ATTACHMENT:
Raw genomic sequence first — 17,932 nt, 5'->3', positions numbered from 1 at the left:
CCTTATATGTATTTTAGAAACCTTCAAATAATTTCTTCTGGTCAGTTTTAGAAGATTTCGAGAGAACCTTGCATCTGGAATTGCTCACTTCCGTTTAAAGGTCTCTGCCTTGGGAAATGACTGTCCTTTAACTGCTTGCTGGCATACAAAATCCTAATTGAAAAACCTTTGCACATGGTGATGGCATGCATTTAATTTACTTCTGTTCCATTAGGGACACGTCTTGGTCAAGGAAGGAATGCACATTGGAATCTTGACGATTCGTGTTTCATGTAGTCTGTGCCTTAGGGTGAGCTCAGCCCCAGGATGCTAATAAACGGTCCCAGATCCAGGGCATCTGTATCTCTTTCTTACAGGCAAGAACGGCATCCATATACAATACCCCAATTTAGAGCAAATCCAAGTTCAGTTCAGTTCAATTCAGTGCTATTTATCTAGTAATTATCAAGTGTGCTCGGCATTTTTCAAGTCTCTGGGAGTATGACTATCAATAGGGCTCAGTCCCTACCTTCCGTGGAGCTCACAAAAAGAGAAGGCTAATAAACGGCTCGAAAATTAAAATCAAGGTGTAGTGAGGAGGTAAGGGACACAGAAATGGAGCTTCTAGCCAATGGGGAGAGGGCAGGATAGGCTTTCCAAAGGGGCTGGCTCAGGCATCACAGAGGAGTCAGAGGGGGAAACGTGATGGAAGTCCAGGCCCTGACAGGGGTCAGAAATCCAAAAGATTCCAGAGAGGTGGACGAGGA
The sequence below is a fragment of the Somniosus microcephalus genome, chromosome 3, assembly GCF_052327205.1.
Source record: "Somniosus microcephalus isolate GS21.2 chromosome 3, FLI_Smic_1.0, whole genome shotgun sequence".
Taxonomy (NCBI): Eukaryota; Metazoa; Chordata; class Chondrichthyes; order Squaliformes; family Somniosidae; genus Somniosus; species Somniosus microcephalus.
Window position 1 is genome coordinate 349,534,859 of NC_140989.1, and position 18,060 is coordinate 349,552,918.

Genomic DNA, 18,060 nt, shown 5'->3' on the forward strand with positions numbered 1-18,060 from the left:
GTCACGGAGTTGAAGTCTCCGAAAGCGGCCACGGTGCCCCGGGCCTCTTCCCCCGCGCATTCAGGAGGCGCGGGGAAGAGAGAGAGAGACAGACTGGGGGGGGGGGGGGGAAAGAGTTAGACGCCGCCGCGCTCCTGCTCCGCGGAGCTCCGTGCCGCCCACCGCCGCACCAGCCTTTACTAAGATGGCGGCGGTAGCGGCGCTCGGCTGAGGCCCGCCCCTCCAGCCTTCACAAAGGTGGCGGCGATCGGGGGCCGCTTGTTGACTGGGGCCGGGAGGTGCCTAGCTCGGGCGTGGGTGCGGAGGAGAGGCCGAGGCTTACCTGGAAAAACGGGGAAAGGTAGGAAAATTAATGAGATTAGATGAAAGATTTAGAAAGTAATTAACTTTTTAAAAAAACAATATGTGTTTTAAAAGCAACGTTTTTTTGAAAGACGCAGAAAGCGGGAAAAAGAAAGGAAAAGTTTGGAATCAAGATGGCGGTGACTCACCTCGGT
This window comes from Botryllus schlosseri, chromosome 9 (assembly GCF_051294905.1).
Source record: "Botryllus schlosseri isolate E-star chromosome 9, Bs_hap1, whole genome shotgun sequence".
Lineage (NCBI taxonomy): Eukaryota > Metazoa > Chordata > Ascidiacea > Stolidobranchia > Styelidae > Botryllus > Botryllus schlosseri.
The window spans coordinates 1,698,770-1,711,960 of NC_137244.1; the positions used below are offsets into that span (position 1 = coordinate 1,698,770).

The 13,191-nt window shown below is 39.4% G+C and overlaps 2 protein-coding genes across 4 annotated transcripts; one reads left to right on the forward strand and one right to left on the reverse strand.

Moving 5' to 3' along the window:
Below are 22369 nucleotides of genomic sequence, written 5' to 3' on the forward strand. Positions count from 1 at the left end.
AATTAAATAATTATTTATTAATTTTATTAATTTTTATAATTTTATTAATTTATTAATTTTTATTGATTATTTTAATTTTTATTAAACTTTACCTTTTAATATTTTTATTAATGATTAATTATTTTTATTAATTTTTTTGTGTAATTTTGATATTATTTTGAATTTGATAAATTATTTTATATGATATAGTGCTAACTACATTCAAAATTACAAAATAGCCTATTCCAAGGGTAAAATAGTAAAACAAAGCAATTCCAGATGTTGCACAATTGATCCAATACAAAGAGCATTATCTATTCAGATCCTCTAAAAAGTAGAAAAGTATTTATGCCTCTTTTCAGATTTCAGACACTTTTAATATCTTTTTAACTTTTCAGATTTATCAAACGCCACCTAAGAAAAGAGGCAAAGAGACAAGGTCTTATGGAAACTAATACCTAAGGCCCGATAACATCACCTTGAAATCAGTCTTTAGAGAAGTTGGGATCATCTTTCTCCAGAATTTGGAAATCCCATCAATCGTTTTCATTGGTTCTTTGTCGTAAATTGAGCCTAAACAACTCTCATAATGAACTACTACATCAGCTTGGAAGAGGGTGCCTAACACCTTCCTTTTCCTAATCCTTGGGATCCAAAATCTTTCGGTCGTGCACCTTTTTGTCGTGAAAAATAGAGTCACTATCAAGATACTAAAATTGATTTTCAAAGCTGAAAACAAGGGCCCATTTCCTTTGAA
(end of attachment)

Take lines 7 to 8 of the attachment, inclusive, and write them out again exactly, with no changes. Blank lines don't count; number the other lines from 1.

Genomic DNA, 18,060 nt, shown 5'->3' on the forward strand with positions numbered 1-18,060 from the left:
GTCACGGAGTTGAAGTCTCCGAAAGCGGCCACGGTGCCCCGGGCCTCTTCCCCCGCGCATTCAGGAGGCGCGGGGAAGAGAGAGAGAGACAGACTGGGGGGGGGGGGGGGAAAGAGTTAGACGCCGCCGCGCTCCTGCTCCGCGGAGCTCCGTGCCGCCCACCGCCGCACCAGCCTTTACTAAGATGGCGGCGGTAGCGGCGCTCGGCTGAGGCCCGCCCCTCCAGCCTTCACAAAGGTGGCGGCGATCGGGGGCCGCTTGTTGACTGGGGCCGGGAGGTGCCTAGCTCGGGCGTGGGTGCGGAGGAGAGGCCGAGGCTTACCTGGAAAAACGGGGAAAGGTAGGAAAATTAATGAGATTAGATGAAAGATTTAGAAAGTAATTAACTTTTTAAAAAAACAATATGTGTTTTAAAAGCAACGTTTTTTTGAAAGACGCAGAAAGCGGGAAAAAGAAAGGAAAAGTTTGGAATCAAGATGGCGGTGACTCACCTCGGT